But he that is weak eateth herbs - Mark this! The "vegetarian," if so by conscience, is a "weak" brother. There even are those today who esteem themselves particularly "strong," in abstaining from eating flesh, although God says, meats were "created to be received with thanksgiving, by them that believe and [also] know the truth. For every creature of God is good, and nothing is to be rejected, if it be received with thanksgiving: for it is sanctified through the Word of God and prayer" (I Tim. 4:3-5). To make distinctions of meats where God has set aside such distinctions, is sad weakness indeed, - and sometimes presumption. However, presumptuous people are not in view of Romans 14:2, but simply those whose faith is not strong enough to enable them to eat the food they have been accustomed to regard as "forbidden."


Watchman Nee comments on a few words in the 3rd verse:


"Let not him that eateth set at nought him that eateth not"/"let not him that eateth not judge him that eateth: "Concerning the receiving of the believers, Paul used eating (vv. 2-3) and the keeping of days (vv. 5-6) as examples. God's receiving has nothing to do with what we eat or with our keeping of certain days. These are minor, secondary matters that have nothing to do with our salvation and basic faith. Therefore, we should not despise or judge others in these things."


"for God hath received him": "The basis on which we receive the believers is that God has received them. God receives people according to His Son. When a person receives God's Son, our Lord Jesus Christ, as his Savior, God receives that person immediately and ushers him into the enjoyment of the Triune God and of all He has prepared and accomplished in Christ for us. We should receive people in the same way and should not be more narrow than God. Regardless of how much they differ from us in doctrinal concepts or religious practices, we must receive them. When we receive people according to God and not according to doctrine or practice, we demonstrate and maintain the oneness of the Body of Christ."


The rvbv writes in regard to verse 3: "Let not him that eateth set at nought him that eateth not - Here is a solemn charge to the stronger brother. He that is strong in the liberty of faith is directed not to "set at nought" the weaker one. This applies not to eating only, but to the matter of regarding days, and to any other things people have "scruples" about. How a strong man loves to walk with a little child, holding his hand gently, and not ridiculing or scorning his weakness! Let us walk thus with weaker brethern!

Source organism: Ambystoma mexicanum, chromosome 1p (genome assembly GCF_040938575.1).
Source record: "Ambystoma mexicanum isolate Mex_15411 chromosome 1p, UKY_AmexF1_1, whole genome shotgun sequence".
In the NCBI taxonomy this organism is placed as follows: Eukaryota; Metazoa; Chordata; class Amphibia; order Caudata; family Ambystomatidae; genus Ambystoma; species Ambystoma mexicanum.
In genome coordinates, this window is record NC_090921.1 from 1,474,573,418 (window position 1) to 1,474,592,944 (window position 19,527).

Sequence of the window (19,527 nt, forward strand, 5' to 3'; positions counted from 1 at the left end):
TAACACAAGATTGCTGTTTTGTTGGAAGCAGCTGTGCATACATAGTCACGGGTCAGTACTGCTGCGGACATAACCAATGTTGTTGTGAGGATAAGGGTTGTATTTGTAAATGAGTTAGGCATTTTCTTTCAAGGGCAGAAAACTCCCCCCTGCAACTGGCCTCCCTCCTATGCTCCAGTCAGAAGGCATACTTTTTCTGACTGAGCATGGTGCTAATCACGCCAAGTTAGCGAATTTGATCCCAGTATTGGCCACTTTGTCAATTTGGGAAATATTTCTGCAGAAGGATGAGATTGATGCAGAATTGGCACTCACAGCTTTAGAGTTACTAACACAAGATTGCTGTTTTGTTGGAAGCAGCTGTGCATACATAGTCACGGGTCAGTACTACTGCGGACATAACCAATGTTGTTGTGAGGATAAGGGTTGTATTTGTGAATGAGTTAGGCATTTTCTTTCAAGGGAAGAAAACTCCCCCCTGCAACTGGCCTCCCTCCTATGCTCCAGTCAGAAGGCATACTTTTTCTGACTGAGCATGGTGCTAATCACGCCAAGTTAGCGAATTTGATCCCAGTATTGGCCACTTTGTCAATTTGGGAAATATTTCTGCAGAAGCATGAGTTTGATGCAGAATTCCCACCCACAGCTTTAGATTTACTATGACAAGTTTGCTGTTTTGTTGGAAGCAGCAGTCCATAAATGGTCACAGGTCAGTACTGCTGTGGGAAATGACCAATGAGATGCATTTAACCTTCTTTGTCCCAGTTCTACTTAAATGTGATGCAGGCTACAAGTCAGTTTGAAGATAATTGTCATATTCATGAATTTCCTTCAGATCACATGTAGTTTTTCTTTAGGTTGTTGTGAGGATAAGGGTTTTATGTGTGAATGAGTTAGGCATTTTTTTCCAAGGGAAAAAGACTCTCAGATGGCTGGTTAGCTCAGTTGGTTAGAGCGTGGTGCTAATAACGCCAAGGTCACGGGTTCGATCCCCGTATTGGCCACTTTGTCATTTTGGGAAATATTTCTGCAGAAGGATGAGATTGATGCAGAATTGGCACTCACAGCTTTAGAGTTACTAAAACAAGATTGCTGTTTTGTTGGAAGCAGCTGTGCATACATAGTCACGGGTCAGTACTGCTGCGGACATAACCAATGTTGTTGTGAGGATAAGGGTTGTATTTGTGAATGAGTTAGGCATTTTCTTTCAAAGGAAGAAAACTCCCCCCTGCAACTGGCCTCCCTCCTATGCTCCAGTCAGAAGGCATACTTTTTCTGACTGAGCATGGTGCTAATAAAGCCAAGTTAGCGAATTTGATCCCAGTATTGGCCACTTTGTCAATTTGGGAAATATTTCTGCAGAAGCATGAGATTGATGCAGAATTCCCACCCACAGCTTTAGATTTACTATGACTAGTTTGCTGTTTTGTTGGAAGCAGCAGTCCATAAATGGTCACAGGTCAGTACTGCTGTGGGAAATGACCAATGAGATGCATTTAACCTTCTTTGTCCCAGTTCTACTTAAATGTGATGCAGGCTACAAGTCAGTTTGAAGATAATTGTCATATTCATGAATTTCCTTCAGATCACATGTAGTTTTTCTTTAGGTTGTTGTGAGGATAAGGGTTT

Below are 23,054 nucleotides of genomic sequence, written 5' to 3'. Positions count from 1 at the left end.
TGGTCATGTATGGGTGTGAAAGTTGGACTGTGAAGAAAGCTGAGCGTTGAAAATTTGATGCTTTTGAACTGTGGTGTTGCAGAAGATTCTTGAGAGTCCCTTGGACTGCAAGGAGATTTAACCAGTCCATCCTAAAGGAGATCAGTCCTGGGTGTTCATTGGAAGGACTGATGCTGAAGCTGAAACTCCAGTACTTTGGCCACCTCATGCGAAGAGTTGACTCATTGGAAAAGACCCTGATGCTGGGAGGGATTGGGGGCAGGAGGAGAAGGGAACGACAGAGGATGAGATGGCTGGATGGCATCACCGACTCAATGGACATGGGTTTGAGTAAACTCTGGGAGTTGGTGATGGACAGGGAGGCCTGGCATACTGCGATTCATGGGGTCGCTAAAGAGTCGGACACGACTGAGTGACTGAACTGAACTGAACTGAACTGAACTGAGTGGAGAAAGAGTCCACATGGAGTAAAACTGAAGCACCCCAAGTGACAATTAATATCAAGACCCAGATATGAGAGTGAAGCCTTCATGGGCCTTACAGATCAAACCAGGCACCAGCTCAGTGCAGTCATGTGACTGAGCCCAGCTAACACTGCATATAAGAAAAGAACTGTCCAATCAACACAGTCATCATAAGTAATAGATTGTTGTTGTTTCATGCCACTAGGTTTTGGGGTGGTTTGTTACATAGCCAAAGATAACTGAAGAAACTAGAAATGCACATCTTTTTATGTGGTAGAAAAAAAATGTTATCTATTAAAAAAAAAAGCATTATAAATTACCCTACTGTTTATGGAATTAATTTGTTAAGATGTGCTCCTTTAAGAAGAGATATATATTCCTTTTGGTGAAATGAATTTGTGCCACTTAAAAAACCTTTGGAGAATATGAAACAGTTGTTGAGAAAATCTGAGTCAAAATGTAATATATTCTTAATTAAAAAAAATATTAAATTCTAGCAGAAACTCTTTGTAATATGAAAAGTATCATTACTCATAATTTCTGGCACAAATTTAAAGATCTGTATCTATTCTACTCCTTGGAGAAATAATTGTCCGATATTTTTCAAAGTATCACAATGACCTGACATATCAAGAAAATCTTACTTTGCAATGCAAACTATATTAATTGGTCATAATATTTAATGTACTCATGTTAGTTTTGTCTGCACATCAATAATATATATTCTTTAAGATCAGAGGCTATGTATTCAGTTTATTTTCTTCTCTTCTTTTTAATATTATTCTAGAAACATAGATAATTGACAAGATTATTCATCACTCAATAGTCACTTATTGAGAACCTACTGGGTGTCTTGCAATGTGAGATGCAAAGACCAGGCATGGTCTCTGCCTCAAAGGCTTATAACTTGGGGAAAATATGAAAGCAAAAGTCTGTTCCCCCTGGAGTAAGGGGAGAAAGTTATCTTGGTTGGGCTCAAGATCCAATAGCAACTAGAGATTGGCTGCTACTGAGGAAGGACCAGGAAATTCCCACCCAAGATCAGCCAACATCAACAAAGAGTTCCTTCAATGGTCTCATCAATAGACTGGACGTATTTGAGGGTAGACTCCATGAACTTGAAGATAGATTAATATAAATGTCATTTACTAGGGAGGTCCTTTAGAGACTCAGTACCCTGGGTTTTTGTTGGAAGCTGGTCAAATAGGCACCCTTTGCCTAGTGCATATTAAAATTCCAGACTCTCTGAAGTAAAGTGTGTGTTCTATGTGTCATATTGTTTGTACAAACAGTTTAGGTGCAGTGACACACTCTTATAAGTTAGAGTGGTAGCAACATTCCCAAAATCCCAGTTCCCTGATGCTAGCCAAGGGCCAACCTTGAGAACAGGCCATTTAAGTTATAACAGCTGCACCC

And let not him that eateth not judge him that eateth - The weaker brother is not to "judge" the stronger. And note, in the case of the stronger, are used the words, For God hath received him. Doubtless God has received the weaker brother also. But do you know it is much more difficult for us really to believe in our hearts that God approves a man of wide Christian liberty, than to believe that God approves a man of many conscientious scruples? Yet the man of wide, strong faith, is honoring the work of Christ, as the man of trembling conscience has not yet come to do!


Verse 4: Paul writes this verse directly regarding this judging, whether secret or open, of Christ's stronger servants by weaker ones; and thus he encourages Christian freedom: Who art thou that judgest another's house-servant? to his own master he standeth or falleth. Yea, he shall be made to stand; for the Lord hath power to make him stand - despite the criticisms and judgings of those who have not his faith.


It is striking, and tenderly suggestive, that the word "servant" in this verse is "household servant," or, as we have shortened, "house-servant." How would we, as masters of houses, feel, if, having invited a number of guests to dinner, we should overhear one of these guests criticizing the servant who waited upon him! Now Christ is Head over God's house, and all believers are servants of Christ. Let no one undertake to judge, therefore, a servant of Another - before whom we shall all shortly stand!


And meanwhile, no matter what are our failures, or the attitude of others toward us, the fact remains that our Lord "hath power to make us stand," before him, - our only Judge. What a deep comfort these words are!:



Heavenly Father,


I love this, "for the Lord hath power to make him stand".


I know this to be true, I believe it, and I have walked it. It is Your power, and Your power alone, that has caused me to stand when I've felt limp and lifeless. That's why I always say, it's You...it's always You because I know when I get to my end and give up. Sometimes I've begun to loosen my finger grasps from Your hand, but You have never, ever, ever, let go of me...and You somehow raise me up and cause me to stand.


I don't know how You do it, but You do because You are a faithful God...far more than we can even comprehend, so open the eyes of our heart Lord, and cause us to know You a little deeper.


Bless this day Father, and all who read this study. May it glorify You because it sure ain't about me.


In Jesus Name I pray,